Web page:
Talk to your children about illegal Internet pranks

Many teenagers, young adults and people well into adulthood spend a large amount of time playing online games or participating in social media. While there is nothing wrong with connecting with others on the internet, sometimes an online activity can result in criminal penalties. At the law offices of Lonneman & McMahan PLLC, we are prepared to answer the questions Kentucky residents have regarding online crime. It is important for you and your children to understand the potential consequences of certain activities that may be mistaken as harmless, but can in fact have serious repercussions.

One such activity is a prank called “swatting.” Vox explains that swatting involves a person making a false call to authorities to lure law enforcement or swat teams to an unsuspecting target’s home. A well-publicized swatting incident, which you may be familiar with, resulted in the death of an innocent man in Kansas, when police officers thought he was reaching for a weapon and shot him. Reportedly, a man from Los Angeles, California, posed as the victim and told authorities that he had shot a family member and was holding other relatives hostage. The incident stemmed from an online gaming dispute, which the victim was not a part of. The caller is facing manslaughter charges.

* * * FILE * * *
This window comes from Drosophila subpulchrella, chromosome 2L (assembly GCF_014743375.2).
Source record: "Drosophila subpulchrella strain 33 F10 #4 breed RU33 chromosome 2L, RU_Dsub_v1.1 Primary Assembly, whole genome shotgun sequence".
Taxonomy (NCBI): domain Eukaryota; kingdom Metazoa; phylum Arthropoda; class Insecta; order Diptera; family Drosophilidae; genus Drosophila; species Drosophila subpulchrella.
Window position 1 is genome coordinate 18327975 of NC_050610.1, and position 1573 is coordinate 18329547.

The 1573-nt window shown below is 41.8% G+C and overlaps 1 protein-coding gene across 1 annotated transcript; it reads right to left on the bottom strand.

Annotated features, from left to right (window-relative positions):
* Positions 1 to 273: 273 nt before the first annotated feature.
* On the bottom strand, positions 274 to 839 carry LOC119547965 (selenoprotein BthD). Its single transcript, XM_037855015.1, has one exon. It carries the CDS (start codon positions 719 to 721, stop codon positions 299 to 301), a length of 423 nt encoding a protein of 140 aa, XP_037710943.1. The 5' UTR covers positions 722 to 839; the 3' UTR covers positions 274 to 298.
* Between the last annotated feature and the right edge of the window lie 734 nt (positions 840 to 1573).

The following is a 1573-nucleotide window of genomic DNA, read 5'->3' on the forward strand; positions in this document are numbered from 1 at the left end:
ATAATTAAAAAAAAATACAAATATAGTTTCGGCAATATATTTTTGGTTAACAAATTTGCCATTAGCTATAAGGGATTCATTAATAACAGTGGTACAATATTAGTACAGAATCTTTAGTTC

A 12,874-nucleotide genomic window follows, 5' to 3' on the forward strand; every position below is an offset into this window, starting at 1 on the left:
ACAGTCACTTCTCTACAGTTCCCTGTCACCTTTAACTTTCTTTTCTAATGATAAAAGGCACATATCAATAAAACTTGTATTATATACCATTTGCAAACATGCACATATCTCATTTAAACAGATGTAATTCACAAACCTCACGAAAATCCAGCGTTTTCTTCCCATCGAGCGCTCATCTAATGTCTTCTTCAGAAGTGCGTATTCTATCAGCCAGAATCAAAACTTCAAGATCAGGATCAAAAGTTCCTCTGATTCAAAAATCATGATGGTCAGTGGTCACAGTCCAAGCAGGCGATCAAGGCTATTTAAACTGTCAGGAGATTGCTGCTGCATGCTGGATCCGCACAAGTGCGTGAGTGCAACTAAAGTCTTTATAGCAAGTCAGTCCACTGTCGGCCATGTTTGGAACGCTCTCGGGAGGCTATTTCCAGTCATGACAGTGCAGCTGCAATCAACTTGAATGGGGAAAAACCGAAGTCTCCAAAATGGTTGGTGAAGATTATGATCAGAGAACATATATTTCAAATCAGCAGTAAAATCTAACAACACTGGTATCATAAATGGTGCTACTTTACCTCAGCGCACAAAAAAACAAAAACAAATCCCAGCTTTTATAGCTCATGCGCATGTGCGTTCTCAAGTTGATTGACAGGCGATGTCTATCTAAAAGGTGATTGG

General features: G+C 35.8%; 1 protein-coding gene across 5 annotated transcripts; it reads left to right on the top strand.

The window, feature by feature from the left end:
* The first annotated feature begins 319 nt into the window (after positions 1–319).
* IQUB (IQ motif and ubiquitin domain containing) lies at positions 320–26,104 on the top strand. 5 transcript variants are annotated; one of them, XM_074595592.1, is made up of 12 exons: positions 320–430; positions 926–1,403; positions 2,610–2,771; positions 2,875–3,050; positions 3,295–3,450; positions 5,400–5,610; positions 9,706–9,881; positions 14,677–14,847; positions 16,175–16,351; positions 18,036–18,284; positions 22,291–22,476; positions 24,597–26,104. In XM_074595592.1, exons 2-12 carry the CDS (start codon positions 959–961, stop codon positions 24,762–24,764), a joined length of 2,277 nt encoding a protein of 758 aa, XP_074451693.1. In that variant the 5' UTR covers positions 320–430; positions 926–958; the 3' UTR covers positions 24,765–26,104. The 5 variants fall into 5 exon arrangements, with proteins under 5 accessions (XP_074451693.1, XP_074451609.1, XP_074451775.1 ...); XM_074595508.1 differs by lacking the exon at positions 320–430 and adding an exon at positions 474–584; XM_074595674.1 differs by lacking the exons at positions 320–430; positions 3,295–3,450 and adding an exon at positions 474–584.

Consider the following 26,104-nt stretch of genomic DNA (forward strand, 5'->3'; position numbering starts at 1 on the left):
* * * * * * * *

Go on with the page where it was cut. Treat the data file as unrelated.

Which type of bankruptcy fits you best?

When residents in Kentucky look into bankruptcy to get out of a deep financial rut, it can be overwhelming. What option do you go with? What's the difference between Chapter 13 and Chapter 7 bankruptcy? Which is best for you? Lonneman & McMahan, PLLC, will help you make these crucial decisions and get back on your feet after financial disaster.

There are many different bankruptcy options available. However, the two most common are Chapter 7 and Chapter 13. Chapter 13 will generally be better for you if you still have the ability to pay off your debts after they're reorganized. This option allows you to work with creditors to make a payment plan that you can stick to, allowing you to pay back your debt over a set period of time.